Wednesday, March 23, 2011

Worst Of Nuclear Crisis Is Over

So says America's very own Secratary of Energy.

U.S. Energy Secretary Steven Chu said the Obama administration believes the worst of the crisis is over. Unit 2, where Tepco connected a 1.5-kilometer (1 mile) power cable March 18 as it tried to revive cooling systems knocked out by the magnitude-9 temblor and tsunami, is the main source of concern, Chu said on CNN’s “State of the Union” program.

“Because of the higher levels of radiation there, we take that as evidence that there might be a breach in that containment vessel,” he said. “But they’re not extraordinarily high, so it appears if there is a breach, it would be a limited breach. But, again, we don’t really know.”
Of course that was reported on the 21st of March. Since then there have been shall we say "developments".
Tokyo Electric Power workers began restoring power to the Fukushima Dai-chi nuclear plant even as radiation leaked into the sea and contaminated some food.

Engineers were unable to connect power to one of four damaged reactors. Electricity helps circulate cooling water to the units.

A level of 500 millisieverts per hour days ago at the No. 2 reactor turbine forced workers to suspend repairs and they have yet to restart, according to a spokesman for the Japan Nuclear and Industrial Safety Agency.

Lights are on in the control room at the No. 3 reactor and there is some lighting working at No. 4, the company said today.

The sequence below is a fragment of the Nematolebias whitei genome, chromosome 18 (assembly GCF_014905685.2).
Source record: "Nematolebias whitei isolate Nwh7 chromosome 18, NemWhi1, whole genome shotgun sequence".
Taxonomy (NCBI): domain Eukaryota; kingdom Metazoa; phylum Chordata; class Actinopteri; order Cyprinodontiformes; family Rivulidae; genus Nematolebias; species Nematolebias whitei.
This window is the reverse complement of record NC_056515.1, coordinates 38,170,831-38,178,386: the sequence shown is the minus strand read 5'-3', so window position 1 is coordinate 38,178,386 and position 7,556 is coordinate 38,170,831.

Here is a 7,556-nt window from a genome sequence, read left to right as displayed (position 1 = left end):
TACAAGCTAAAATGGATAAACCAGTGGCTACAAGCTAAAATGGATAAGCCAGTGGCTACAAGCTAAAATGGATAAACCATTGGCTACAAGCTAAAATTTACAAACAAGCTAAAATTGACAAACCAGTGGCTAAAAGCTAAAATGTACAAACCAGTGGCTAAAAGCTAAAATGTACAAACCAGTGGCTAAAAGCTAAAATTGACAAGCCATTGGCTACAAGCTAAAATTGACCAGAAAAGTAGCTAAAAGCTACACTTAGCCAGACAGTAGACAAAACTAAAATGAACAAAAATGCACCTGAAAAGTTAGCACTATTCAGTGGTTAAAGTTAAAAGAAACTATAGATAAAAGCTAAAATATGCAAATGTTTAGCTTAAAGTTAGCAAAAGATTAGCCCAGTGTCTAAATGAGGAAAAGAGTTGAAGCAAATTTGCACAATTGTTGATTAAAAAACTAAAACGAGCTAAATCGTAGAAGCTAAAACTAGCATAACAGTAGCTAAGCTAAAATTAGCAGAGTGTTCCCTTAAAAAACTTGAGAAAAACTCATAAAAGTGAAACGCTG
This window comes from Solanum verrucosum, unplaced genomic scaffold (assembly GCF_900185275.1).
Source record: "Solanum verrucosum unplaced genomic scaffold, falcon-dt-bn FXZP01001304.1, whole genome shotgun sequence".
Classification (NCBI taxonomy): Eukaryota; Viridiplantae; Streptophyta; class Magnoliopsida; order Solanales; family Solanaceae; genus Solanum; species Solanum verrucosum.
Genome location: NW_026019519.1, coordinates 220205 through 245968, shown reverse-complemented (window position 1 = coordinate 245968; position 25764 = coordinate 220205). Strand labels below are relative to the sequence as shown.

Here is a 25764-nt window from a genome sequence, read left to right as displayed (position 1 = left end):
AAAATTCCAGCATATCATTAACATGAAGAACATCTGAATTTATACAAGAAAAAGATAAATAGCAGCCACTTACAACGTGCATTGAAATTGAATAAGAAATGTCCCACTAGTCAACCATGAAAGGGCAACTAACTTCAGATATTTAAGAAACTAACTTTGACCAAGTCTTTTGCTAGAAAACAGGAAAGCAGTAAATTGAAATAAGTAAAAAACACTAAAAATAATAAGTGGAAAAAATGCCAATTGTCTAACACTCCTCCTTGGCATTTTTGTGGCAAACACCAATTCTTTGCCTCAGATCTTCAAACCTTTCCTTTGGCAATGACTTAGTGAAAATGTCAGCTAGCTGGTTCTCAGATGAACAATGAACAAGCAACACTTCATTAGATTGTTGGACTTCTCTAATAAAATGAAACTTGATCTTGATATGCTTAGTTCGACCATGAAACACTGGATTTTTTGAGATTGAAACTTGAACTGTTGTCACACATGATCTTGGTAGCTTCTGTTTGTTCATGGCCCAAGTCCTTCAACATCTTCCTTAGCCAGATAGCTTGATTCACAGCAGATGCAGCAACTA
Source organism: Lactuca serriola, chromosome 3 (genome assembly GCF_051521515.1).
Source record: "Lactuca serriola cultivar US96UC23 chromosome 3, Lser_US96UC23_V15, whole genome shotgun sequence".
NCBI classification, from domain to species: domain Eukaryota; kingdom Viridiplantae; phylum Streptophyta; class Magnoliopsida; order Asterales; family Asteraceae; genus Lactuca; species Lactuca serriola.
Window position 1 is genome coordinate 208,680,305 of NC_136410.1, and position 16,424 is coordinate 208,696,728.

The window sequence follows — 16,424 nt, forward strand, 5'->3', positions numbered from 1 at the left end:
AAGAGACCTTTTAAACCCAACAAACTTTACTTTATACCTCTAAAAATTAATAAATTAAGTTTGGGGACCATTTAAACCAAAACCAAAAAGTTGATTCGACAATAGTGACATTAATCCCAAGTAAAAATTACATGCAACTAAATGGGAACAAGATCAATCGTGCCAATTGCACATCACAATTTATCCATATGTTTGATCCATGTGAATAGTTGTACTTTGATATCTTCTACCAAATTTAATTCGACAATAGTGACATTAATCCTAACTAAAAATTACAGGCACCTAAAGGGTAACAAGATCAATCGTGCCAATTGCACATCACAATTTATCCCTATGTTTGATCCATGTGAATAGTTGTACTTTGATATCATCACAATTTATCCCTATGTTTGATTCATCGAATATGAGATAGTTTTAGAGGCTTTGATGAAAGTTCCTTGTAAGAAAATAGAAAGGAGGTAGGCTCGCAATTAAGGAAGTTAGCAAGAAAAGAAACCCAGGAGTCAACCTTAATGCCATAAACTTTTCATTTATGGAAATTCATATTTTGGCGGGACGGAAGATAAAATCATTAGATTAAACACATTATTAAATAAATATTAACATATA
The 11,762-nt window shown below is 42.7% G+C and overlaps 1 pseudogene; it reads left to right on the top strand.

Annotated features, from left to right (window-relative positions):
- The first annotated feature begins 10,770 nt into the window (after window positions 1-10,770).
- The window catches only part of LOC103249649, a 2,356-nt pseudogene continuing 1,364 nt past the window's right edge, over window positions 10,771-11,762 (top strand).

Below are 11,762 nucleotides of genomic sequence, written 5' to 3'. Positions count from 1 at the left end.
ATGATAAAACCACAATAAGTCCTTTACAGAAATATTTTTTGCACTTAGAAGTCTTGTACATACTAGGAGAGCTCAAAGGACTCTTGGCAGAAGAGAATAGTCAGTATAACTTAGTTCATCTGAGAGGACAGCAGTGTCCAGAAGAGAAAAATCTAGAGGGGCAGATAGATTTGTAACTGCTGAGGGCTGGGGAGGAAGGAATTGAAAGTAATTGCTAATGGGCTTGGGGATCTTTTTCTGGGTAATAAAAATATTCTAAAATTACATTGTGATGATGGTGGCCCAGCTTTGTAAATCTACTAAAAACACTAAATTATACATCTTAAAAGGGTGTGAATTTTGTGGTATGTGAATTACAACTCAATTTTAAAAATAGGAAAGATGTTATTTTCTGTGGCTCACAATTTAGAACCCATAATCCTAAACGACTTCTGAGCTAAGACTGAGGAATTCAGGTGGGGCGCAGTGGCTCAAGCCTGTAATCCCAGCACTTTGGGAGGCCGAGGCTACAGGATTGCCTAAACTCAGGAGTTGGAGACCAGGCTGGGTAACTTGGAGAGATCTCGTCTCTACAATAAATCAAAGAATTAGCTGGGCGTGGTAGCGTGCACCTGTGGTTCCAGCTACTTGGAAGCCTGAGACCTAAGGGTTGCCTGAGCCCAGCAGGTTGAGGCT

Temperatures at the No. 1 reactor pressure vessel exceeded 400 degrees Celsius (752 Fahrenheit) before water spraying brought it down to 390 degrees, Nishiyama said.
Just to give you some perspective: a 500 millisieverts per hour radiation field can give you a lifetime dose in about an hour. No matter what Ann Coulter says an hour in a field that strong will not improve your health.

More really good news. The power lines are installed.
The progress on the electrical lines at the Fukushima Dai-ichi nuclear power plant was a significant advance after days of setbacks.

Tokyo Electric Power Co. warned that workers still needed to check all gear for damage before switching the cooling system on to all the reactor units — a process that could take days or even weeks.

Emergency crews also dumped 18 tons of seawater into a nearly boiling storage pool holding spent nuclear fuel at Unit 2, cooling it to 122 degrees
[C or F? it makes a difference - ed.], Japan’s nuclear safety agency said. Steam, possibly carrying radioactive elements, had been rising for two days from the reactor building, and the move lessens the chances that more radiation will seep into the air.

Added up, the power lines and concerted dousing bring authorities closer to ending a crisis that has complicated the government’s response to the catastrophes that killed an estimated 18,000 people.
Days or weeks yet before things are under control. At that is optimistically.

And BTW how much water is 18 tons? Less than 5,000 gallons. With a mess this big that is not a lot of water.

And finally some "good news" from Tokyo.
Radiation exceeding health limits for infants has been found in a Tokyo city water purifier.

Authorities are now advising that the water not be given to babies, a Tokyo Metropolitan Government official has said.
Don't drink the water? I expect a renewed run on Saki. For various reasons.

This accident is so not over.

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